Families began arriving around 5:00 PM to get their pictures with Santa. Some little children at the front of the line who were waiting for a long time were greeted by "Mrs. Claus" (aka Virginia Almon) and allowed into the Homestead early to write letters to Santa, draw, or color. Others on the porch were happily working on the St. Nicholas Word Search. Then around 6 PM Santa Claus arrived to cheers by all. Into the Homestead came parents carrying little ones and holding onto toddlers or pushing strollers. Mrs. Claus greeted each personally and showed participants how pioneers used corncobs to make Christmas presents.  Her corncob basket held corncob checkers, pipe, doll, and darts.  Especially beautiful cornhusks ladies holding infants dressed in pink or blue flowing gowns were shown for all to appreciate. Many tried the corncob dart throw and tasted the ginger cake or Christmas cornbread. Mrs. Almon demonstrated the hand-carved honey bear (made with love) beating the drum and getting some honey or the trapeze toys.  The beat reminded participants of music and some volunteered to play the items at hand -rattles, bells, bones, spoons, washboard, tambourine, etc. and sing Christmas carols. Still other children were focused on coloring and drawing awaiting their turn for a session with Santa.  Those in line progressed slowly to the top table to watch the spinning tops or shoot the popgun. Mr. Almon showed how three pieces of wood could make a star.  Few could duplicate how to do it though.  Mr. and Mrs. Almon also demonstrated finger string art of making a tea cup that with three extra moves turned into a star. Older kids asked for the Jacob's Ladder demo, but it was not available on Friday.  Mrs. Almon made sure she did the Jacob Ladder Story on Saturday.

Overheard: people made the comments that they liked the mantel decoration that made the backdrop for their picture with Santa.  Also, many were pleased that the line went very quickly this year.

A few little ones snuck out of line to move the figures of the Nativity and recall The Christmas Story.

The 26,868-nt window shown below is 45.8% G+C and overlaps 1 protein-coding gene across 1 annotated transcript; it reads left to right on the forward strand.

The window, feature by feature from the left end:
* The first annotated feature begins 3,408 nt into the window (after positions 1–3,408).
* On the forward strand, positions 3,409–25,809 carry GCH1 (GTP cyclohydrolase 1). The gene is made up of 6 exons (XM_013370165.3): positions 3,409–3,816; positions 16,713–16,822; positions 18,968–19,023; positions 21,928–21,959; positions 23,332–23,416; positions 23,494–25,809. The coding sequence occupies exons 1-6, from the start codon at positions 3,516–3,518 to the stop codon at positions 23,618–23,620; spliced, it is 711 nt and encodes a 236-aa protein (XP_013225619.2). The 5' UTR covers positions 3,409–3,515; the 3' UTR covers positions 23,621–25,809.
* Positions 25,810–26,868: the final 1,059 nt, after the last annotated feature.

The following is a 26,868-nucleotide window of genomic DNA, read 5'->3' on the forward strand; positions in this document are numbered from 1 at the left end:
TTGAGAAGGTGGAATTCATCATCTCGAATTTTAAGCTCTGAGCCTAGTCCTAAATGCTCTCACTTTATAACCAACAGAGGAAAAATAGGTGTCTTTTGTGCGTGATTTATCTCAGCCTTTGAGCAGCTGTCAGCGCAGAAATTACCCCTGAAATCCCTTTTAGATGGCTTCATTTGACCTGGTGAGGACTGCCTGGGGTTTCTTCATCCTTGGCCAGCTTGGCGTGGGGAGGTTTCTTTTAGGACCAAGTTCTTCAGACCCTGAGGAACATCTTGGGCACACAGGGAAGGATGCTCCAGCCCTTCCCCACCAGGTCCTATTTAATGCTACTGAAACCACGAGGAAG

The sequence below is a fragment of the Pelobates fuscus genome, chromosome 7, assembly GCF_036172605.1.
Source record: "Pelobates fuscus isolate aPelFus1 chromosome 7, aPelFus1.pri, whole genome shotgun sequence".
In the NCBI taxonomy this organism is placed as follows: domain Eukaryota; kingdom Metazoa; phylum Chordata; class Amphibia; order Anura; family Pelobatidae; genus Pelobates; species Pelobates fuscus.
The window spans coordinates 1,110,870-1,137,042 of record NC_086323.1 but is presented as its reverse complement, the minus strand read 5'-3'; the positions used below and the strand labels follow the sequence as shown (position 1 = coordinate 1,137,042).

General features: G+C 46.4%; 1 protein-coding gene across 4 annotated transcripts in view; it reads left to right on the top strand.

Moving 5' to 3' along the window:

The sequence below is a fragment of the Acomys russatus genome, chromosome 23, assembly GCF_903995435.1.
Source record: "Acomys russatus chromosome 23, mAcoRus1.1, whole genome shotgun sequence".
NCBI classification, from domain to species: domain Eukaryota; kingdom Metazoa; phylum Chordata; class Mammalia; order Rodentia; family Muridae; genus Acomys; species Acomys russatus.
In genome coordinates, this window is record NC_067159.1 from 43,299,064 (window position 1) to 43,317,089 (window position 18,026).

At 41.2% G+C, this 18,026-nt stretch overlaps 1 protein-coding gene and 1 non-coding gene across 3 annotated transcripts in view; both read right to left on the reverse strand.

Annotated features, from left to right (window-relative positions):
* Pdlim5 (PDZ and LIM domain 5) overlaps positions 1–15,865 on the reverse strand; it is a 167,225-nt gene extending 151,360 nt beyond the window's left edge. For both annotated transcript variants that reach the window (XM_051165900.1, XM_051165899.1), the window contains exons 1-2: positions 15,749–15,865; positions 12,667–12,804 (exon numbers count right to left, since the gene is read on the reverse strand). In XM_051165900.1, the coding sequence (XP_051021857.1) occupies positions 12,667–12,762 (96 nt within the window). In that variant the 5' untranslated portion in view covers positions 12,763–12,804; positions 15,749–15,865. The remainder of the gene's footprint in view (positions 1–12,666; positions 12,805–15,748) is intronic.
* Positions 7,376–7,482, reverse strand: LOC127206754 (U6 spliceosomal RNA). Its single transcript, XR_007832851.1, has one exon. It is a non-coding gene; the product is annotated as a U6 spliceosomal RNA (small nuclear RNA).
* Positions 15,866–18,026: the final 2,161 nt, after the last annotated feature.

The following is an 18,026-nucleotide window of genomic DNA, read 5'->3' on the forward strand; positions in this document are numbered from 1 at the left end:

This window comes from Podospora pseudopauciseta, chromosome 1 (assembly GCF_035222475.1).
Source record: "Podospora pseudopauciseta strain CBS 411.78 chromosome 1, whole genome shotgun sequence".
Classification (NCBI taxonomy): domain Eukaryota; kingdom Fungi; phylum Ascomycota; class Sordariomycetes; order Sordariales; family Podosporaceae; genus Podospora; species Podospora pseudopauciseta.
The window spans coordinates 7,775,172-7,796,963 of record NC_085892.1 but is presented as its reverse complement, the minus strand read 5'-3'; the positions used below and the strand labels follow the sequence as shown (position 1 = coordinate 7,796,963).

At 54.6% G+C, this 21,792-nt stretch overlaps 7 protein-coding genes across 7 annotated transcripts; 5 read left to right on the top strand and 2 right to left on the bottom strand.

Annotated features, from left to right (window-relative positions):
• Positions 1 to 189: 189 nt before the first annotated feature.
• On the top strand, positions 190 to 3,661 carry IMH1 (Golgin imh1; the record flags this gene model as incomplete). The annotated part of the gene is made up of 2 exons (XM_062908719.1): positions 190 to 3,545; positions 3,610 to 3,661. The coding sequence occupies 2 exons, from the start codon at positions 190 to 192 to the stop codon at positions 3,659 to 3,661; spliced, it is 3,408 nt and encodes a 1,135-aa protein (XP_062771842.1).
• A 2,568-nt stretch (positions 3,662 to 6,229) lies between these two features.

One special girl worked the shadow puppets and told The Christmas Story so clearly.

Our resident buffalo Elmo whose house has been somewhat neglected in the Christmas decorating scheme over the years will be decorated the week before Christmas with a vintage-paper chain made by patient participants. Those who made the paper chain were given a copy of the prayer "Whenever I Journey by Patrick Sayles, SSC
  Whenever I Journey
Send your Spirit to accompany me,
 So that whenever I journey,
 I journey with your blessing.

Send your Spirit to protect me,
 So that however I travel,
I travel with your peace.

Send your Spirit to guide me,
So that wherever I go,
I go with your inspiration.

Send your Spirit to uplift me,
So that whatever I do,
I do for your glory.
Amen.    Fr. Patrick Sayles, SSC

Las Posadas

What is a Posada?  This is a question that a lot of people ask as we prepare to celebrate Christmas.  

The tradition of the Posadas was brought to Mexico from Spain in the 1500's by Catholic Missionaries.  The Posadas commemorate Mary and Joseph's difficult journey from Nazareth to Bethlehem in search of a place for the Christ Child to be born.
Traditional Mexican Posada
In Spanish, the word means dwelling or lodging.  The Posadas begin on December 16 for nine evenings, culminating with the Posada on December 24 and Midnight Mass.  

The Posadas are not to be confused with a mere Christmas party.  Instead, the Posadas should be seen as a religious event.  

In many Catholic parishes and also in many Protestant churches and sometimes in neighborhoods, parishioners, neighbors  and anyone who wishes to join in meet at the church or home at a specific time during the early evening.  

The Posada often begins with the recitation of the Holy Rosary, a very beautiful prayer to Mary, the Mother of Jesus.  When a part of the Rosary is prayed by all those who have gathered for the 
Posada, the group begins to proceed from the church to the local neighborhood.